February 21, 2010 1:43:31 AM

ati does ouput audio with the dvdi to hdmi adapter, however, use the adapter included in the box. i ahd a very expensive dvi-hdmi converter that would not output sound. once i changed it to the adapter included with the card...Bam i had sound. also, built in speakers are generally horrible. but it all depends on the make and model of the monitor u will b using so take that into account. you would not want to disable the onboard audio because it does have functions that the hdmi thru the ati vard does not have. for example.....audio input. where would you connect ur microphone for in game voice talk? what if you wanted to use the line in to record a guitar track? so i think disabling the onboard audio is a bad idea. using sound in the control panel u can configure ur augio out preference. in my case i select the ati hdmi rear output over the dvdi-hdni adpater but still use default onboard device for capturing audio. is: sonar cakewalk etc.
a b U Graphics card
a b C Monitor
February 21, 2010 5:16:33 AM

aylafan said:
ATI videocards have an integrated sound chip to output audio and video through the HDMI. Nvidia videocards can only output video through HDMI.


Wrong! Read above it's already been explained to you so stop posting the same wrong thing you did the first time. :pfff: 
February 21, 2010 8:05:16 AM

TheGreatGrapeApe said:
Wrong! Read above it's already been explained to you so stop posting the same wrong thing you did the first time. :pfff: 


I'm not entirely wrong. I already know that Nvidia videocards can output audio with SPDIF through HDMI, but that is most likely if you have a compatible external soundcard with SPDIF or with a motherboard with SPDIF, which most people still don't have. Also, that doesn't guarantee that audio will output through SPDIF and HDMI due to different pin positions on generic DVI-HDMI converters. As you can see that many people are still having problems with that. Maybe, I shouldn't say that "Nvidia videocards can only output video through HDMI", but that it is not a reliable solution for everyone and can be problematic. It's not impossible, just not a practical solution for the majority of people.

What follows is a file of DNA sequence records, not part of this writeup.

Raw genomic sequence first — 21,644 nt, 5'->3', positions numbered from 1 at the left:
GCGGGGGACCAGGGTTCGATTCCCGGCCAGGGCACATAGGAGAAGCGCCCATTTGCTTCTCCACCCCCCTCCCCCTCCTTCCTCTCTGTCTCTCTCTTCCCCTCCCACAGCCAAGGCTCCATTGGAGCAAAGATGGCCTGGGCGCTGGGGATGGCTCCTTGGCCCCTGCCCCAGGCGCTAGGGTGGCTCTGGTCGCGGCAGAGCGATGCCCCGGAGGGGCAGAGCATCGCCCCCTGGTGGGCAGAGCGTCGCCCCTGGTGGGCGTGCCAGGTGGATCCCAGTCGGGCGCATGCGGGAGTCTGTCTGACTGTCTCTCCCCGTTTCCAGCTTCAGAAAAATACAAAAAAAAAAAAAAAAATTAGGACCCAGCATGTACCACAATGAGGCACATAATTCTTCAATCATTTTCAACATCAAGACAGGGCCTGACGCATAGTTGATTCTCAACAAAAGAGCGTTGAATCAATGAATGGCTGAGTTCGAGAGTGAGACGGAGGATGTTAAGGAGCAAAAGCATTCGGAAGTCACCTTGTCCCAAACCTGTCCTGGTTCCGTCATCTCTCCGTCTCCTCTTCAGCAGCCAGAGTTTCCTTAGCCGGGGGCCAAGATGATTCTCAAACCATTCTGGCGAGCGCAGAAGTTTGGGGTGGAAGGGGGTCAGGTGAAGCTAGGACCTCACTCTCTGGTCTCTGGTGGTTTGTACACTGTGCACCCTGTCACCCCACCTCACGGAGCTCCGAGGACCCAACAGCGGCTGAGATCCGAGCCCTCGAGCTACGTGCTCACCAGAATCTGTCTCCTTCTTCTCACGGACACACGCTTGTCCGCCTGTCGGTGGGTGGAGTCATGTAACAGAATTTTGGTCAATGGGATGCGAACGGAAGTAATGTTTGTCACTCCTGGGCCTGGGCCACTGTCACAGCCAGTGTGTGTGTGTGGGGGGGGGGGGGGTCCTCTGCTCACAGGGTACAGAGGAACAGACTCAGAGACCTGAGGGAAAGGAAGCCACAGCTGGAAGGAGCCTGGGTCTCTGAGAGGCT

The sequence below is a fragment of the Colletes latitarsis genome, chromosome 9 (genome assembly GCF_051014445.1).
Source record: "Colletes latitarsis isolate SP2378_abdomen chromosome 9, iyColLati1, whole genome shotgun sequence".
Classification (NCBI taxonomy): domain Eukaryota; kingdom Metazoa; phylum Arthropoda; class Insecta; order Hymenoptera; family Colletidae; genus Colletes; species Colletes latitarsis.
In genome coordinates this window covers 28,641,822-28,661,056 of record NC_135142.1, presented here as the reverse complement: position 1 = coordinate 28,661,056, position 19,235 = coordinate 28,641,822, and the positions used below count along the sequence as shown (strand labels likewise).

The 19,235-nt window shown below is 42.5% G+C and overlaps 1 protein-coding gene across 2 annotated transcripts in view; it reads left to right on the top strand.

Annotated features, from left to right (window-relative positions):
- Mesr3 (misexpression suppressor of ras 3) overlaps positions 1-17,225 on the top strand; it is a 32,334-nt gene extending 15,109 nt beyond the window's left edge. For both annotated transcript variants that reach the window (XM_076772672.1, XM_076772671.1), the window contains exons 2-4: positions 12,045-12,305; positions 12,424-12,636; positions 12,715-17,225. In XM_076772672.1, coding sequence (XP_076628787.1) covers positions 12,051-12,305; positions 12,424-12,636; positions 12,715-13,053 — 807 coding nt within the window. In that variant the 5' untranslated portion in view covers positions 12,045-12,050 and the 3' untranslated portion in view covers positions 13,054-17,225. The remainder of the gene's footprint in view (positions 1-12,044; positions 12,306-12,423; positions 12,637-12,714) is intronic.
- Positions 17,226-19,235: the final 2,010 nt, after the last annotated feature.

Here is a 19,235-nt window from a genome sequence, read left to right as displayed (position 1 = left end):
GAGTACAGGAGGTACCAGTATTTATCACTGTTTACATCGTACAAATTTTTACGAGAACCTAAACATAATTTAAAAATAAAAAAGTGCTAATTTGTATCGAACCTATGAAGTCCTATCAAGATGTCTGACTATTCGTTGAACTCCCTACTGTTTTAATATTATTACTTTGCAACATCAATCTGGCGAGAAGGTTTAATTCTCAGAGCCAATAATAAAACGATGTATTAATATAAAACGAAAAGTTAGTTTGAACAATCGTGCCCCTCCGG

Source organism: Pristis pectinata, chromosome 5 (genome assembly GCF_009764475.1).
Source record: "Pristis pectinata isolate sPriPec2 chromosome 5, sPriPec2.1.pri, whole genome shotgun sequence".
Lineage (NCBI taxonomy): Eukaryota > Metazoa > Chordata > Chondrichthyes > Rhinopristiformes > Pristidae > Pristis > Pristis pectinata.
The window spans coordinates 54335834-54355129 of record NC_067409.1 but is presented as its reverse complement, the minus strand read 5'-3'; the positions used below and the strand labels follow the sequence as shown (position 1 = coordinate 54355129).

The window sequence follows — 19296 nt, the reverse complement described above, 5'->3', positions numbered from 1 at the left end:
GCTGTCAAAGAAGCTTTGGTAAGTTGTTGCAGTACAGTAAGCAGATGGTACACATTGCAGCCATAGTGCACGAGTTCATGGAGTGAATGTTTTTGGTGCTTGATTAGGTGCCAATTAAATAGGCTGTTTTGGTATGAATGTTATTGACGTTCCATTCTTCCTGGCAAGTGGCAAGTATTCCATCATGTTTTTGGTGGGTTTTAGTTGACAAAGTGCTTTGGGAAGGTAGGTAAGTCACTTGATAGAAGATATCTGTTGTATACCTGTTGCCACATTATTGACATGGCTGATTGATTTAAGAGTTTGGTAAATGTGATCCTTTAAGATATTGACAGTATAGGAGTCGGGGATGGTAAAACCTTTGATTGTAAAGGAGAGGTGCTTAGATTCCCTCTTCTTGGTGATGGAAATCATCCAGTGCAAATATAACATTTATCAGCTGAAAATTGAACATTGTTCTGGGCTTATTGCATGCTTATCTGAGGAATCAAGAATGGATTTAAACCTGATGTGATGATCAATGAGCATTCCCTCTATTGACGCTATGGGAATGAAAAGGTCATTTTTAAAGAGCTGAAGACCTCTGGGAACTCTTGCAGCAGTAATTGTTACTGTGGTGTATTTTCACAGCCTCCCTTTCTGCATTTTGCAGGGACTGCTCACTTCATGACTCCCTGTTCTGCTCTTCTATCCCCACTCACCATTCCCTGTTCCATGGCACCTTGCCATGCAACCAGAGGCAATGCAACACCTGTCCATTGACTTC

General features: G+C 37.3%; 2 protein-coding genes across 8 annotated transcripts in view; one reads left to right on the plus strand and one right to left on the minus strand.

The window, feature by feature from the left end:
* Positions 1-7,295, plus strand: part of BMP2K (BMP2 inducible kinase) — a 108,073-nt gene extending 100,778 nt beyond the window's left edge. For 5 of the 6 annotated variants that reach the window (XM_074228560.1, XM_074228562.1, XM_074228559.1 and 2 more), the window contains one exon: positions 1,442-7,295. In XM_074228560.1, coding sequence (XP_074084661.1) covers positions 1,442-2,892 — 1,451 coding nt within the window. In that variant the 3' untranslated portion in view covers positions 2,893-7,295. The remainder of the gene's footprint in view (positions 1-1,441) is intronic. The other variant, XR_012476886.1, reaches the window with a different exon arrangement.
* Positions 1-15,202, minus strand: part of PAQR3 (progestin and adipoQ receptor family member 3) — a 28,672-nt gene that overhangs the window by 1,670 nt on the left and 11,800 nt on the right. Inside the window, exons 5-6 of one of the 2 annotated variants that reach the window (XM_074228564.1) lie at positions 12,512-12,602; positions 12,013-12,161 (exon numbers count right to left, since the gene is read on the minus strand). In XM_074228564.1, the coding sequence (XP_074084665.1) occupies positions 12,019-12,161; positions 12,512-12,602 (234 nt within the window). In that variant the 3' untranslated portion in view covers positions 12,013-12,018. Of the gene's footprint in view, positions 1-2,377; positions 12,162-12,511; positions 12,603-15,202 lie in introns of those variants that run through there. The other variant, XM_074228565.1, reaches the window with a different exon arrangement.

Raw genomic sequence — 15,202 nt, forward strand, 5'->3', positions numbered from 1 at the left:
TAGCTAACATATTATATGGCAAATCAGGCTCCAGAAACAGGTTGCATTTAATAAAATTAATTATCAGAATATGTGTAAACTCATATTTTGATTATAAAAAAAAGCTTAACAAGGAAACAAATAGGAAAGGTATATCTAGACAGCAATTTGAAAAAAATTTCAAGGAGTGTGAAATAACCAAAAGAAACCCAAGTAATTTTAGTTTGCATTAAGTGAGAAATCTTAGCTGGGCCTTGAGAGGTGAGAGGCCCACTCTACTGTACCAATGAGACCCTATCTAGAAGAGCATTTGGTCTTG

a b U Graphics card
a b C Monitor
February 21, 2010 12:04:39 PM

aylafan said:
Also, that doesn't guarantee that audio will output through SPDIF and HDMI due to different pin positions on generic DVI-HDMI converters.


Actually, alot of people in the AVS forums have tested the NV solution with a myriad of converters and actually it's converter independant, unlike the ATi solution that requires the ATi converter. The nV solution passes it along the TMDS signal which makes it more universal, but also limits the signal to SPDIF options (which would allow fors 5.1 DTS, DD, and then whatever PCM is processed and supported end to end) thus the audio limitations on nV unlike AMD's solution.

Quote:
It's not impossible, just not a practical solution for the majority of people.


Which would've been a far better way to put it, and that part I'd agree with, because your other statement makes it sound impossible and really HTPC and HDMI users are not the majority to begin with, so like multi-monitor while not practical for the majority, those that are wanting to do it, aren't limited to AMD/ATi, it is quite possible for them to do it too, and it can be as easy as a $30-50 add-in audio card that supports multi-SPDIF output options, similar to the Xonar one forum member drpcken pointed out in another thread which has helped alot of people here;

http://www.newegg.com/Product/Product.aspx?Item=N82E168...

For many people it's a better solution to stick with the graphics card they prefer and add that card than to switch to AMD/ATi. If all it is is adding HDMI support for TV or basic surround sound, then that will do perfectly, if they want better audio support, then they may have to move to ATi or consider something like the Azentech HDMi option, but the thing is to make sure they have all the facts so they can make an intelligent choice, not limit their information because we assume it may not be practical for them because it isn't for others.

So IMO it may not be practical for most, but possible for those who care enough to do it. M'kay? [:jaydeejohn:5]
March 3, 2010 5:17:44 PM